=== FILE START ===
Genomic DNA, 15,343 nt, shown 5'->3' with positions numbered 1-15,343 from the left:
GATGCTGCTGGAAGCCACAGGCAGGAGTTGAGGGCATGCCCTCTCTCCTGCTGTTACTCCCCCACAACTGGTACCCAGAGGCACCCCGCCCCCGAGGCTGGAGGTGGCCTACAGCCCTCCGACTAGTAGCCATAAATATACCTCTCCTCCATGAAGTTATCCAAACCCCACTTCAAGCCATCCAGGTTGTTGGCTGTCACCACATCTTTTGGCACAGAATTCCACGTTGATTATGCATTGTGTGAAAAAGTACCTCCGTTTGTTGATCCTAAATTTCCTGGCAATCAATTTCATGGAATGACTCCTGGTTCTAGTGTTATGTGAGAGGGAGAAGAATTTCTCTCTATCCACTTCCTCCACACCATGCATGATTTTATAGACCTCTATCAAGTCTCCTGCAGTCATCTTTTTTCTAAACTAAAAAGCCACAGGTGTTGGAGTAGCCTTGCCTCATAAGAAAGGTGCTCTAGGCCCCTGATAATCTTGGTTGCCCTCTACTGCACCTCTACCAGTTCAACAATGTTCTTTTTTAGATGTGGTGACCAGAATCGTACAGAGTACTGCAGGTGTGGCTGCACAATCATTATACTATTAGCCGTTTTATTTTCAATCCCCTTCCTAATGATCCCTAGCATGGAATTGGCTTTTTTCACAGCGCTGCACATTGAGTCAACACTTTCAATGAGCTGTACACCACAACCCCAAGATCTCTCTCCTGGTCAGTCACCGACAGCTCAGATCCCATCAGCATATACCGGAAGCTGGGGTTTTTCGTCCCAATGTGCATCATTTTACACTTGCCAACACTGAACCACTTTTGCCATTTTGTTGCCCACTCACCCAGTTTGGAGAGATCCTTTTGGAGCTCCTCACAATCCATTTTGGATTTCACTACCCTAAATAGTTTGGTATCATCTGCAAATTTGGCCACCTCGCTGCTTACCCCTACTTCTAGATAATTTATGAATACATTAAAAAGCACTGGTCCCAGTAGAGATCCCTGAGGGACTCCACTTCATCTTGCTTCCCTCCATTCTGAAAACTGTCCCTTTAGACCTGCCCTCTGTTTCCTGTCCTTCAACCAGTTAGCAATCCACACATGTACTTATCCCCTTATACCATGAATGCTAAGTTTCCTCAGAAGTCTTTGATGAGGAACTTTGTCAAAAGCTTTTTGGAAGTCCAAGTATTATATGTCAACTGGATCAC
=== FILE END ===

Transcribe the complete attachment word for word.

Genomic DNA, 15,343 nt, shown 5'->3' with positions numbered 1-15,343 from the left:
GATGCTGCTGGAAGCCACAGGCAGGAGTTGAGGGCATGCCCTCTCTCCTGCTGTTACTCCCCCACAACTGGTACCCAGAGGCACCCCGCCCCCGAGGCTGGAGGTGGCCTACAGCCCTCCGACTAGTAGCCATAAATATACCTCTCCTCCATGAAGTTATCCAAACCCCACTTCAAGCCATCCAGGTTGTTGGCTGTCACCACATCTTTTGGCACAGAATTCCACGTTGATTATGCATTGTGTGAAAAAGTACCTCCGTTTGTTGATCCTAAATTTCCTGGCAATCAATTTCATGGAATGACTCCTGGTTCTAGTGTTATGTGAGAGGGAGAAGAATTTCTCTCTATCCACTTCCTCCACACCATGCATGATTTTATAGACCTCTATCAAGTCTCCTGCAGTCATCTTTTTTCTAAACTAAAAAGCCACAGGTGTTGGAGTAGCCTTGCCTCATAAGAAAGGTGCTCTAGGCCCCTGATAATCTTGGTTGCCCTCTACTGCACCTCTACCAGTTCAACAATGTTCTTTTTTAGATGTGGTGACCAGAATCGTACAGAGTACTGCAGGTGTGGCTGCACAATCATTATACTATTAGCCGTTTTATTTTCAATCCCCTTCCTAATGATCCCTAGCATGGAATTGGCTTTTTTCACAGCGCTGCACATTGAGTCAACACTTTCAATGAGCTGTACACCACAACCCCAAGATCTCTCTCCTGGTCAGTCACCGACAGCTCAGATCCCATCAGCATATACCGGAAGCTGGGGTTTTTCGTCCCAATGTGCATCATTTTACACTTGCCAACACTGAACCACTTTTGCCATTTTGTTGCCCACTCACCCAGTTTGGAGAGATCCTTTTGGAGCTCCTCACAATCCATTTTGGATTTCACTACCCTAAATAGTTTGGTATCATCTGCAAATTTGGCCACCTCGCTGCTTACCCCTACTTCTAGATAATTTATGAATACATTAAAAAGCACTGGTCCCAGTAGAGATCCCTGAGGGACTCCACTTCATCTTGCTTCCCTCCATTCTGAAAACTGTCCCTTTAGACCTGCCCTCTGTTTCCTGTCCTTCAACCAGTTAGCAATCCACACATGTACTTATCCCCTTATACCATGAATGCTAAGTTTCCTCAGAAGTCTTTGATGAGGAACTTTGTCAAAAGCTTTTTGGAAGTCCAAGTATTATATGTCAACTGGATCAC